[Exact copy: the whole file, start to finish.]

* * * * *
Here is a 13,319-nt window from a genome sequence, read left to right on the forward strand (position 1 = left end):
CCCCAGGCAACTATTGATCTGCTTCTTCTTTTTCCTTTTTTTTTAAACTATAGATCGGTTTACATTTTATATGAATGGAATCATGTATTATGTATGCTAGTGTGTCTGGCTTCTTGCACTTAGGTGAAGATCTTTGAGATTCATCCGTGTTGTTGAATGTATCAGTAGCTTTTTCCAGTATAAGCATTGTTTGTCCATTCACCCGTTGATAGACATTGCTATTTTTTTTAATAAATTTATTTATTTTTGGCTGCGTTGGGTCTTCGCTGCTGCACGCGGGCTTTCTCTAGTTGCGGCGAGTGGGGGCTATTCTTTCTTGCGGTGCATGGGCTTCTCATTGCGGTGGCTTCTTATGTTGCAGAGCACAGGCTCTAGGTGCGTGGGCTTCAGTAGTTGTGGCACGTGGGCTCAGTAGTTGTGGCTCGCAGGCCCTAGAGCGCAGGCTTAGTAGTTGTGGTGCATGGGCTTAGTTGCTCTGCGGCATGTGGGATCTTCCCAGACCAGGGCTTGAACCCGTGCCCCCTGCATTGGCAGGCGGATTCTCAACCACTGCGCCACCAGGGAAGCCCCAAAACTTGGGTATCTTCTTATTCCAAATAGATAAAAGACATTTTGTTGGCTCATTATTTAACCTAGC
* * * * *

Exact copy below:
Here is a 13,319-nt window from a genome sequence, read left to right on the forward strand (position 1 = left end):
CCCCAGGCAACTATTGATCTGCTTCTTCTTTTTCCTTTTTTTTTAAACTATAGATCGGTTTACATTTTATATGAATGGAATCATGTATTATGTATGCTAGTGTGTCTGGCTTCTTGCACTTAGGTGAAGATCTTTGAGATTCATCCGTGTTGTTGAATGTATCAGTAGCTTTTTCCAGTATAAGCATTGTTTGTCCATTCACCCGTTGATAGACATTGCTATTTTTTTTAATAAATTTATTTATTTTTGGCTGCGTTGGGTCTTCGCTGCTGCACGCGGGCTTTCTCTAGTTGCGGCGAGTGGGGGCTATTCTTTCTTGCGGTGCATGGGCTTCTCATTGCGGTGGCTTCTTATGTTGCAGAGCACAGGCTCTAGGTGCGTGGGCTTCAGTAGTTGTGGCACGTGGGCTCAGTAGTTGTGGCTCGCAGGCCCTAGAGCGCAGGCTTAGTAGTTGTGGTGCATGGGCTTAGTTGCTCTGCGGCATGTGGGATCTTCCCAGACCAGGGCTTGAACCCGTGCCCCCTGCATTGGCAGGCGGATTCTCAACCACTGCGCCACCAGGGAAGCCCCAAAACTTGGGTATCTTCTTATTCCAAATAGATAAAAGACATTTTGTTGGCTCATTATTTAACCTAGC